Other reviews/articles:

*Moon, T. A., Overeem, I., Druckenmiller, M., Holland, M., Huntington, H., Kling, G., . . . Wong, G. (2019). The expanding footprint of rapid arctic change. Earth’s Future7(3), 212-218. [PDF] [Cited by]

Arctic land ice is melting, sea ice is decreasing, and permafrost is thawing. Changes in these Arctic elements are interconnected, and most interactions accelerate the rate of change. The changes affect infrastructure, economics, and cultures of people inside and outside of the Arctic, including in temperate and tropical regions, through sea level rise, worsening storm and hurricane impacts, and enhanced warming. Coastal communities worldwide are already experiencing more regular flooding, drinking water contamination, and coastal erosion. We describe and summarize the nature of change for Arctic permafrost, land ice, and sea ice, and its influences on lower latitudes, particularly the United States. We emphasize that impacts will worsen in the future unless individuals, businesses, communities, and policy makers proactively engage in mitigation and adaptation activities to reduce the effects of Arctic changes and safeguard people and society.”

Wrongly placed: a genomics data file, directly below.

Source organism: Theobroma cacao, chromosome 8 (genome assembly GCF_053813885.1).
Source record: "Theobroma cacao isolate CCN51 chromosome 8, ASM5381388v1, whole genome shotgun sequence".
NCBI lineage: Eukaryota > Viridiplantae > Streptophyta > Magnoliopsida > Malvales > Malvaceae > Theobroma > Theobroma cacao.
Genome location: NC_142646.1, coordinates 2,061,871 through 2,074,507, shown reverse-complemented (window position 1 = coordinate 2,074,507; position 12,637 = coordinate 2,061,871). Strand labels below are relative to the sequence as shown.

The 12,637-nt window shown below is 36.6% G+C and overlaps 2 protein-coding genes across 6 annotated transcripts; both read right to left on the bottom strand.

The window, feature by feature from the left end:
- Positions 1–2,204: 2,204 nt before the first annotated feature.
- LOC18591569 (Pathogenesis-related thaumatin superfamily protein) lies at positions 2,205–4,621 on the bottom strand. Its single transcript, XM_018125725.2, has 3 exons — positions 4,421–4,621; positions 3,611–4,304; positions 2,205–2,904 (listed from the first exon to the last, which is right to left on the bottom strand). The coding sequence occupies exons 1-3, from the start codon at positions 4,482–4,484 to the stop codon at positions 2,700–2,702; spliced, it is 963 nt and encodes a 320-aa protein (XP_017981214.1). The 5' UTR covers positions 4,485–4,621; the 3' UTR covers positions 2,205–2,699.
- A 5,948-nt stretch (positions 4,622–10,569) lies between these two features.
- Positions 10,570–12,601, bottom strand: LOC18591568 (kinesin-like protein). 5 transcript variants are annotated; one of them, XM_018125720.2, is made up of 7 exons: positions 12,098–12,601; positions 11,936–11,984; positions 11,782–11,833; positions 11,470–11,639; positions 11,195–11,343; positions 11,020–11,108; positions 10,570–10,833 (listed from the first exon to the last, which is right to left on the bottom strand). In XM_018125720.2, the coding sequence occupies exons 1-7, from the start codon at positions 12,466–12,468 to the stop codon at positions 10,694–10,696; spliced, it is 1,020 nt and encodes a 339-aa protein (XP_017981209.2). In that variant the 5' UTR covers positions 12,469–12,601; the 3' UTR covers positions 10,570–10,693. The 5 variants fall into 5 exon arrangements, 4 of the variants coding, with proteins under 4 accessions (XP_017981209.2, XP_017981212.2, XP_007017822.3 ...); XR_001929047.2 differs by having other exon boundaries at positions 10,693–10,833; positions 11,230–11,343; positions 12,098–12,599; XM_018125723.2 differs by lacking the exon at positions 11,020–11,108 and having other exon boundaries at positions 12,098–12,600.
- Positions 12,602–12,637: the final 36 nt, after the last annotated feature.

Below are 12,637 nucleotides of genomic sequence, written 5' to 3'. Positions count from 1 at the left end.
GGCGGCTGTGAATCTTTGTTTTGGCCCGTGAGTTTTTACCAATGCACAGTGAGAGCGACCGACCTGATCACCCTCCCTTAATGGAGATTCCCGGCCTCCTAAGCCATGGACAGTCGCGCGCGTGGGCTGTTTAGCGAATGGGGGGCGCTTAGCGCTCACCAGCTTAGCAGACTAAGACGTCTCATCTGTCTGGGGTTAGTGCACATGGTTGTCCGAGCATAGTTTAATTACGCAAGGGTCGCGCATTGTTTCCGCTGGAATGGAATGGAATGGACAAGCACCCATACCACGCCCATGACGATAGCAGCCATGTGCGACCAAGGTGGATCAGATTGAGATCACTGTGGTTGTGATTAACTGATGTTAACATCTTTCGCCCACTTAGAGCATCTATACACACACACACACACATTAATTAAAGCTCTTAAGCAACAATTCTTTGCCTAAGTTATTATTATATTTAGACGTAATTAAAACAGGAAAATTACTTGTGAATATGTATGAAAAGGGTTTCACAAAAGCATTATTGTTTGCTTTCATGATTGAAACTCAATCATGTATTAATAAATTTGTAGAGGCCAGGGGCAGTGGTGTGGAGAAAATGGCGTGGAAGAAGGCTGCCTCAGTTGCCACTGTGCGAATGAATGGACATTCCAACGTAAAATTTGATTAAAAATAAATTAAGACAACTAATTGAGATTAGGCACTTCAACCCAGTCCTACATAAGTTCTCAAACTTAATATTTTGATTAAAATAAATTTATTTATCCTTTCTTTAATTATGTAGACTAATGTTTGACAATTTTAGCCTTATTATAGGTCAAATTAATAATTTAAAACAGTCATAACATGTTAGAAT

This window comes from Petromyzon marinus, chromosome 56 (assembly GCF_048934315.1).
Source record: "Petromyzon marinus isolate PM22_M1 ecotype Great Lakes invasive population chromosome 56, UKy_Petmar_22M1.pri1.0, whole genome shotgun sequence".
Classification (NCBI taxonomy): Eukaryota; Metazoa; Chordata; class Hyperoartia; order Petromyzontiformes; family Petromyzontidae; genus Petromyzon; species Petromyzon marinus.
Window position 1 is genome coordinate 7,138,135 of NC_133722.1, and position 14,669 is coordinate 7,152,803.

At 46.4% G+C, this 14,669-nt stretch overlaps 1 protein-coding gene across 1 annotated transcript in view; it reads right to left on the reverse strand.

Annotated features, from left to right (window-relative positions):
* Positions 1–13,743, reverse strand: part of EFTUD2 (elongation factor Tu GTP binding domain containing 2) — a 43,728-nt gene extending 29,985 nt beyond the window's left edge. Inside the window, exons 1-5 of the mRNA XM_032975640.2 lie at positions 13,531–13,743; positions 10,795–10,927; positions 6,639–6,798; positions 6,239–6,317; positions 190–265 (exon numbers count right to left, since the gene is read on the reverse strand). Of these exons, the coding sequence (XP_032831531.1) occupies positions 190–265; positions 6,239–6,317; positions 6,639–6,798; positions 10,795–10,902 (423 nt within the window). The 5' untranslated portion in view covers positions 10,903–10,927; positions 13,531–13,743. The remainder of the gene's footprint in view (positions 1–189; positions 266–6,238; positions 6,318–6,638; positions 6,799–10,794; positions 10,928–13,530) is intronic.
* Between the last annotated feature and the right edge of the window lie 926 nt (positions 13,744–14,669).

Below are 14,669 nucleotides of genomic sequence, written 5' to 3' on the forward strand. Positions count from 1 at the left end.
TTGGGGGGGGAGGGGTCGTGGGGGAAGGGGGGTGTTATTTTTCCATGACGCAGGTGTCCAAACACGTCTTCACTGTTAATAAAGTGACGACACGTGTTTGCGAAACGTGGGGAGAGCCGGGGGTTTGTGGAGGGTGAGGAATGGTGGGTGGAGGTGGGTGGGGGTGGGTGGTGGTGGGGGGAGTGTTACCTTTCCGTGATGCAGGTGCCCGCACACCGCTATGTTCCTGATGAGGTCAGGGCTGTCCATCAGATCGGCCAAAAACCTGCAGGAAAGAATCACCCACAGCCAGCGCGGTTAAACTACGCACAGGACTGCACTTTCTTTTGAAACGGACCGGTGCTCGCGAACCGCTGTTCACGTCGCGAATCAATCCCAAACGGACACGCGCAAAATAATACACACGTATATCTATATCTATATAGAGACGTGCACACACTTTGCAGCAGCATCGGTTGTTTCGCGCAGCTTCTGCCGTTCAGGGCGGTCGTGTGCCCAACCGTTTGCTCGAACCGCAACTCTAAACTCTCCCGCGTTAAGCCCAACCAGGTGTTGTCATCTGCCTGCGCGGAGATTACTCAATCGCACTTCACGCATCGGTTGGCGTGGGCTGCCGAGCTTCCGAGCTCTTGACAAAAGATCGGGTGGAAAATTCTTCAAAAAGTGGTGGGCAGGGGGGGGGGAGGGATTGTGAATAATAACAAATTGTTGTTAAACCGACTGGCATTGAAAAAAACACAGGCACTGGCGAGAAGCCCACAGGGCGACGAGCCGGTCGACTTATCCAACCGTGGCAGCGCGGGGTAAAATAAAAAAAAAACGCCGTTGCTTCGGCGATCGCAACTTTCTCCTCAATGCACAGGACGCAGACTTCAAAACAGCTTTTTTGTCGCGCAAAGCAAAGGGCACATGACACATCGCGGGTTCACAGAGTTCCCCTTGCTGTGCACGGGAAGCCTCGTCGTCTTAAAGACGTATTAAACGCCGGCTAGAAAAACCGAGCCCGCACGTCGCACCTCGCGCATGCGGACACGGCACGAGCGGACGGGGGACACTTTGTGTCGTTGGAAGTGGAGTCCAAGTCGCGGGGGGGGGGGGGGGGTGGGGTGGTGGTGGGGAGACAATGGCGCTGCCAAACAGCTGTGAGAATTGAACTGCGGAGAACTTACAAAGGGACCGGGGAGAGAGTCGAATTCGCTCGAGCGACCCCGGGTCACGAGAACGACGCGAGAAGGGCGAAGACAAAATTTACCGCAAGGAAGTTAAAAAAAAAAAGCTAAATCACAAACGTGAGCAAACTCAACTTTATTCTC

*Mora, C., Spirandelli, D., Franklin, E. C., Lynham, J., Kantar, M. B., Miles, W., . . . Hunter, C. L. (2018). Broad threat to humanity from cumulative climate hazards intensified by greenhouse gas emissions. Nature Climate Change, 8(12), 1062-1071. [PDF] [Cited by]

“The ongoing emission of greenhouse gases (GHGs) is triggering changes in many climate hazards that can impact humanity. We found traceable evidence for 467 pathways by which human health, water, food, economy, infrastructure and security have been recently impacted by climate hazards such as warming, heatwaves, precipitation, drought, floods, fires, storms, sea-level rise and changes in natural land cover and ocean chemistry. By 2100, the world’s population will be exposed concurrently to the equivalent of the largest magnitude in one of these hazards if emissions are aggressively reduced, or three if they are not, with some tropical coastal areas facing up to six simultaneous hazards. These findings highlight the fact that GHG emissions pose a broad threat to humanity by intensifying multiple hazards to which humanity is vulnerable. ”